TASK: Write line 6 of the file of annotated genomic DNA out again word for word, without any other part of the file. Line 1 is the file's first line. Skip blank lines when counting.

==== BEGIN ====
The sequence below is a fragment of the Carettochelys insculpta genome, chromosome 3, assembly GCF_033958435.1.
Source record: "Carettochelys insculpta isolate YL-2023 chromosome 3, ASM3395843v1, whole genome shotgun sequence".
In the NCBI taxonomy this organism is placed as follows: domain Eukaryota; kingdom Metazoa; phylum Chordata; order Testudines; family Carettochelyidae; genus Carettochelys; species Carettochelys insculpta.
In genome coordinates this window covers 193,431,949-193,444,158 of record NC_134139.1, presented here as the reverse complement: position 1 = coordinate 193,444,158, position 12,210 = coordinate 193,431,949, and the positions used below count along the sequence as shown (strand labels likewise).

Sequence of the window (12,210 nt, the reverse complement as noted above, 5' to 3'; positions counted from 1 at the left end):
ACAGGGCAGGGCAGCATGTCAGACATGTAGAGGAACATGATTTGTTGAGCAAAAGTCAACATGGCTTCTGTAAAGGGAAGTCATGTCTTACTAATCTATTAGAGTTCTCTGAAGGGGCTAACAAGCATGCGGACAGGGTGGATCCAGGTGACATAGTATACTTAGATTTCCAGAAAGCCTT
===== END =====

ACAGGGCAGGGCAGCATGTCAGACATGTAGAGGAACATGATTTGTTGAGCAAAAGTCAACATGGCTTCTGTAAAGGGAAGTCATGTCTTACTAATCTATTAGAGTTCTCTGAAGGGGCTAACAAGCATGCGGACAGGGTGGATCCAGGTGACATAGTATACTTAGATTTCCAGAAAGCCTT